Managing a household budget during this stage of your life is all about keeping control. By now you should have a handle on the basics of budgeting (if you don’t, please go back and review the basics of budgets are presented in an earlier blog http://site2491.cfn.acsitefactory.com/content/now-about-budget) . The biggest challenges you’re going to face during these years are the larger, unexpected items. A car accident, a major health problem, loss of employment, and the increase in the costs associated with your children (driving, competitive sports/dance/forensics, etc.) as well as the risk of being too free with your credit cards.
During these years then, you should work diligently on several key things:
Increase your emergency fund.Use every bonus, tax refund, inheritance, or any other money above and beyond your normal earnings to pad your emergency fund.
Increase your retirement savings.If you haven’t started, by all means get to it.If you have started, try to gradually increase the percentage you save.A 1% increase each year for 5 years can make a huge difference down the road.
Make sure you have insurance for the most likely risks – health insurance, car insurance, and life insurance.You may not like paying the premiums, but you’ll like the alternatives even less!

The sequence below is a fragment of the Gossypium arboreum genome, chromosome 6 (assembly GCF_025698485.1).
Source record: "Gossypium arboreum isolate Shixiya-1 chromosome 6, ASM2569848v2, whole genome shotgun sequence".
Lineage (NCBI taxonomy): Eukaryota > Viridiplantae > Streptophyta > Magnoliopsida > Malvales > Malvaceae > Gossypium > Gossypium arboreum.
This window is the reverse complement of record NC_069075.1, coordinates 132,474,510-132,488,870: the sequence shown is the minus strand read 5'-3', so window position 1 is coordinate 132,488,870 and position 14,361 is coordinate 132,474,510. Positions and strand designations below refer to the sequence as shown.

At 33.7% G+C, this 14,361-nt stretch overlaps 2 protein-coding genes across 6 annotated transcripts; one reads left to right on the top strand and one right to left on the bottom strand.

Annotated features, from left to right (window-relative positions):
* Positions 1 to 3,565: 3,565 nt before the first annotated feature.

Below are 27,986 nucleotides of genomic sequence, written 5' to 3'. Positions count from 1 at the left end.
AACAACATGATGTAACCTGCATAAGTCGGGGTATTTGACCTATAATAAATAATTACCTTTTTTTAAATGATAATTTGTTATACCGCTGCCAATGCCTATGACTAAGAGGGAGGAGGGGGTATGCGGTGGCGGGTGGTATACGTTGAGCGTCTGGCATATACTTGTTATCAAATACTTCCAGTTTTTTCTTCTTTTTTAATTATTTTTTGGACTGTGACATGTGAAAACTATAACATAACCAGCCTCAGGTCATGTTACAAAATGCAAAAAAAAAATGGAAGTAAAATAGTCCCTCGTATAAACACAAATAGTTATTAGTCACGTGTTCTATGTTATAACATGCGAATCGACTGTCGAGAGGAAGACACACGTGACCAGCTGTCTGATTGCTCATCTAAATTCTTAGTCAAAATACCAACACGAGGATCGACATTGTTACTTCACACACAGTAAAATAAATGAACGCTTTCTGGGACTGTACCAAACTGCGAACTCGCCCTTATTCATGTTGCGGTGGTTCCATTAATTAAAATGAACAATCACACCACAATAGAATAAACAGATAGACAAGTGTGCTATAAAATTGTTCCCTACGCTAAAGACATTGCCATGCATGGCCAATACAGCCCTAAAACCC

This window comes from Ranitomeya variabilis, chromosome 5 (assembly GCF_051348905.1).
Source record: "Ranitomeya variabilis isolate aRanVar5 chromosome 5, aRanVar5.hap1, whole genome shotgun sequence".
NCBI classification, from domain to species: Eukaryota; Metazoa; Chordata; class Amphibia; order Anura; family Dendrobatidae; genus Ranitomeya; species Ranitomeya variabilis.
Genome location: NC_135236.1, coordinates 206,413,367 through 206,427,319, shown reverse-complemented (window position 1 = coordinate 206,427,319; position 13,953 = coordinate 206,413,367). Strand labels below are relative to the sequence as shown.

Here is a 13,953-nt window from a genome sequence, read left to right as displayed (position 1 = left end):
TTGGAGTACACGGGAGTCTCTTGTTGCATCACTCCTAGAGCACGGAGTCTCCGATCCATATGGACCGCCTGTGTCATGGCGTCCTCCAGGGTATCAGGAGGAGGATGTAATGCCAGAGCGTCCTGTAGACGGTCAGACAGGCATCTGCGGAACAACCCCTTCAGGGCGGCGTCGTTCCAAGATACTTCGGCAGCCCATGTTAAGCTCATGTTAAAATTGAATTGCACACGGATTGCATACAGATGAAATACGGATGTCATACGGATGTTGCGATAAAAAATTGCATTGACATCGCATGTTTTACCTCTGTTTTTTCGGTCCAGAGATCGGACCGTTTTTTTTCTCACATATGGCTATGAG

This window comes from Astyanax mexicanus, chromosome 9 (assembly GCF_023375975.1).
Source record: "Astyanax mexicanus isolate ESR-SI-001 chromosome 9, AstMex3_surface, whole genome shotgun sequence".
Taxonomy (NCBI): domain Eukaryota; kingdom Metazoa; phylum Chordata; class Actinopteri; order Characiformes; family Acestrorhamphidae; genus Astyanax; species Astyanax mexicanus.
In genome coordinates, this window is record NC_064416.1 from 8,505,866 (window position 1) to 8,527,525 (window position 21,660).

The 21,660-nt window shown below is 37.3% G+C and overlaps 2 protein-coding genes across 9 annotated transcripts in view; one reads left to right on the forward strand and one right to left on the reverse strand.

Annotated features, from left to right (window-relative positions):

Take your time making decisions for larger purchases, especially if you’re planning to use a credit card to buy them.Credit cards are fine if you pay off the balances every month, but the interest rate on most cards are high, which makes the item you purchased cost even more if you don’t pay off the balance right away.
Something else you need to do during these years is to review each of your “normal” budget items and see if there is a way to reduce the cost. For example:
Shop your car insurance every few years.Get quotes from two or three other companies to see if your current policy is still priced effectively.
Review your cell phone, TV, internet, and landline (if you still have one).Many times you bought “the bundle” in an effort to save, but you may be paying for things that you don’t really need.
Use the “one in, one out” technique.For every non-disposable item you buy during these years (clothes, television, computer, tools, furniture, or pretty much all non-food items) consider getting rid of the old one.You will find if you do this, you will keep your clutter down and your household more efficient including the budget. (Will anyone else admit that they bought something they wanted only to find out they already had one they forgot about or couldn’t find?)
This is also a great time to get the family involved. If you have children, consider giving them an allowance and help teach them good money habits. Don’t think you’re a teacher? How about just sharing with them all the things you wish your parents would have taught you!
Finally, even if you consider yourself well in control of your budget, every six months or so do the “zero sum” exercise. Account for every penny that comes through your hands in a month. You may still be surprised about expenses that have crept in while you weren’t looking!
Thanks for your time and attention. As always, if there is a topic you would like me to include in these posts, feel free to email me at firstname.lastname@example.org